INFLATION slid further in August, official data showed yesterday, easing some of the pressure on the Bank of England to raise interest rates.
The consumer price index slowed to an annual growth rate of 1.5 per cent in the year to August from 1.6 per cent in July, according to figures from the Office for National Statistics.
The Bank of England targets inflation of two per cent, traditionally raising interest rates when it fears it will rise above that level.
However, some economists believe it will take the unusual step of hiking rates in the coming months even if inflation is low, as the Bank is worried the economy’s rapid recovery could lead to a sudden surge in wages and prices.
“This was the case in 1999 and 2004 when rates were hiked with inflation below target and was also the case in March 2009 when the Bank of England launched its programme of asset purchases with inflation at 2.9 per cent.” said James Carrick, economist at Legal and General.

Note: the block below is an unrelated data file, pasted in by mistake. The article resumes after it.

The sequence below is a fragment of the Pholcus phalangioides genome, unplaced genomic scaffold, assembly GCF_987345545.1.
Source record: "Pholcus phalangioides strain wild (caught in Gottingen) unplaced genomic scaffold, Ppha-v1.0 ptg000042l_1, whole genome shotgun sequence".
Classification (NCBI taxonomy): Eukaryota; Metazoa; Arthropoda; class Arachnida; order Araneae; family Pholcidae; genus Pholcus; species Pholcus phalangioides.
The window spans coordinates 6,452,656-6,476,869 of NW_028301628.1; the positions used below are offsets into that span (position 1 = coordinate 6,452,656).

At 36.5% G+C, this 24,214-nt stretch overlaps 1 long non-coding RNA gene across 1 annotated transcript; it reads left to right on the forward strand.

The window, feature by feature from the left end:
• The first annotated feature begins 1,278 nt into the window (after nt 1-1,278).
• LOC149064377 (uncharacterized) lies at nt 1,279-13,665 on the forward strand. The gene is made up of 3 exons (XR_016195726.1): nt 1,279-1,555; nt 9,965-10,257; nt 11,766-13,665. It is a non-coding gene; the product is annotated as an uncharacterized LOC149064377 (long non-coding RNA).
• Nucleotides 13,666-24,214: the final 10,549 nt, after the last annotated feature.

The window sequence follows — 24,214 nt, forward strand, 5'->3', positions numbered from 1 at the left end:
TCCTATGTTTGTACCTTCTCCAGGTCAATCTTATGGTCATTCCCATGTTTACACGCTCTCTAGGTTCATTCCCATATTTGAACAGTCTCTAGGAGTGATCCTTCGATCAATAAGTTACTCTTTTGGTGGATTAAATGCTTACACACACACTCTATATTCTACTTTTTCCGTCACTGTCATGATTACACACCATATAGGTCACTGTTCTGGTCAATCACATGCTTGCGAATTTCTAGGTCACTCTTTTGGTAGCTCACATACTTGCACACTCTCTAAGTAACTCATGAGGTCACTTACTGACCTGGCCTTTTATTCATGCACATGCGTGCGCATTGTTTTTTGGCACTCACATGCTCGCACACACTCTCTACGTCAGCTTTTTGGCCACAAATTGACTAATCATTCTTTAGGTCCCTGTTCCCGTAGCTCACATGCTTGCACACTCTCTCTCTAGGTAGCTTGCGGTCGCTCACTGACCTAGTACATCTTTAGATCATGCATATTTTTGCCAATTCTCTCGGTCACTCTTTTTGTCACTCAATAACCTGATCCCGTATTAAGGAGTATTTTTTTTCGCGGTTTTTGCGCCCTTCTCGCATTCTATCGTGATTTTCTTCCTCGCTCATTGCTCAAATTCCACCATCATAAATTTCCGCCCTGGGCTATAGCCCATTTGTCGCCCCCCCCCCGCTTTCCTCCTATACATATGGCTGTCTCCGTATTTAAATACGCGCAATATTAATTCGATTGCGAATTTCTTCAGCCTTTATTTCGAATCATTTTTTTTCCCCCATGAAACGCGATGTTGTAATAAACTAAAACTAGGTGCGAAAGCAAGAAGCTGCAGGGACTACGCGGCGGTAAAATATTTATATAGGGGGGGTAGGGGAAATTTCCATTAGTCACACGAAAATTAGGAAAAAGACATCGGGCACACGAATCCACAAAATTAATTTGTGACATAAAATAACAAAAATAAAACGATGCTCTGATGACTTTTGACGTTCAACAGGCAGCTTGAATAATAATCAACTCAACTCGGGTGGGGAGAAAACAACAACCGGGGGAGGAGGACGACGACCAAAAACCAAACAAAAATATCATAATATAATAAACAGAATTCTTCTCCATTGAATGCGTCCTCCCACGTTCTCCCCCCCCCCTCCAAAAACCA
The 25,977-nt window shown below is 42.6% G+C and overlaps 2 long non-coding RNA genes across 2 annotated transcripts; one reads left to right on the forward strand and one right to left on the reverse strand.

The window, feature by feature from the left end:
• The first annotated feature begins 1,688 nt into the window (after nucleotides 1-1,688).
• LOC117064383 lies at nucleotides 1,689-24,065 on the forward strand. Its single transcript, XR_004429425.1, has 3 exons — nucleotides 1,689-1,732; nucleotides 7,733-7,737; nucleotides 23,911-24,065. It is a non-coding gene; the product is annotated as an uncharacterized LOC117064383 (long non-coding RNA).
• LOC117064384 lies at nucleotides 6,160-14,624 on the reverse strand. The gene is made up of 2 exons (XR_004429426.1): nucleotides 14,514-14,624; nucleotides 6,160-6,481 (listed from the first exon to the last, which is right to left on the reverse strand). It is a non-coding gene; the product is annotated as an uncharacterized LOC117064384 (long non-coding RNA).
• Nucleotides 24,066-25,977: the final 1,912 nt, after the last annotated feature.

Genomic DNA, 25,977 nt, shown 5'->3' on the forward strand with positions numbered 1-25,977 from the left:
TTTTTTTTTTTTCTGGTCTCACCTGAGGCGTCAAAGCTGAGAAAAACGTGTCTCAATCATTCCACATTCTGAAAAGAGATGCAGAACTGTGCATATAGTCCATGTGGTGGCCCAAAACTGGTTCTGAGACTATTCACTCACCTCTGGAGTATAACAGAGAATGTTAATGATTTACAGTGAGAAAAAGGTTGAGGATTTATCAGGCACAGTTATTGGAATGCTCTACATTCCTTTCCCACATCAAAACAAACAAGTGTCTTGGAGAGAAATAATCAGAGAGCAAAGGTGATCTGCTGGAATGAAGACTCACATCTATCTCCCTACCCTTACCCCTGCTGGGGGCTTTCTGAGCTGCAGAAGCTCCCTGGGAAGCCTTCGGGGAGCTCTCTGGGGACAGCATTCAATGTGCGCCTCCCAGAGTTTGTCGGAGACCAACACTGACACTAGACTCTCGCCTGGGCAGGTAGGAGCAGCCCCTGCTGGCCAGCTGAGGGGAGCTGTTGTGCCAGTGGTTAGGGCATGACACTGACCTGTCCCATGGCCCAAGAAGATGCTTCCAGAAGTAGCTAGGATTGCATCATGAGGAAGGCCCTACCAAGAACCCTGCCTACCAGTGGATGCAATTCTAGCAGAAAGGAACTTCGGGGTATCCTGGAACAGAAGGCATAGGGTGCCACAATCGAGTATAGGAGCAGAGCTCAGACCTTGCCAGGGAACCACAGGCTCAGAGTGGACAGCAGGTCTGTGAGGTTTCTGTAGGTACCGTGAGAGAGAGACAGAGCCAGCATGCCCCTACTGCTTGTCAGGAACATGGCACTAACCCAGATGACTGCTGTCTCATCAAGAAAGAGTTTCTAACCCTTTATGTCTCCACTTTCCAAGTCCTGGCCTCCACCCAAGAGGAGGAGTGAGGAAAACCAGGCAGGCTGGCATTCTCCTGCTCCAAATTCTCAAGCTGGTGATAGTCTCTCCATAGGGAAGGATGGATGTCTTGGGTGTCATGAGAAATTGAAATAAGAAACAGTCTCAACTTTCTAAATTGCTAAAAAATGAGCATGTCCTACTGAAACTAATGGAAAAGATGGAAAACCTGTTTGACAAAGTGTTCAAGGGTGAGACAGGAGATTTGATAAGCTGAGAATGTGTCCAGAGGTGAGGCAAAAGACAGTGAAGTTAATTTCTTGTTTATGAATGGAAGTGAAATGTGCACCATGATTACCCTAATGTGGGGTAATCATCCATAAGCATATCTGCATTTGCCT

Although inflation is low and edging lower, core inflation – prices excluding energy and food – has hit two per cent in recent months.
Policymakers at Threadneedle Street are also in disagreement over the amount of slack in the labour market, an indicator the Bank’s monetary policy committee uses to judge when inflationary pressures may start to rise.
If there is not much slack, then inflationary pressures will begin rising. But if there is an ample amount, there will be plenty of room for further economic improvement without seeing prices rise.
Carrick is sceptical of the Bank’s estimation of labour market slack; his research shows companies are struggling to fill vacancies and slack is much less than generally believed – indicating inflation could pick up sooner than the Bank expects.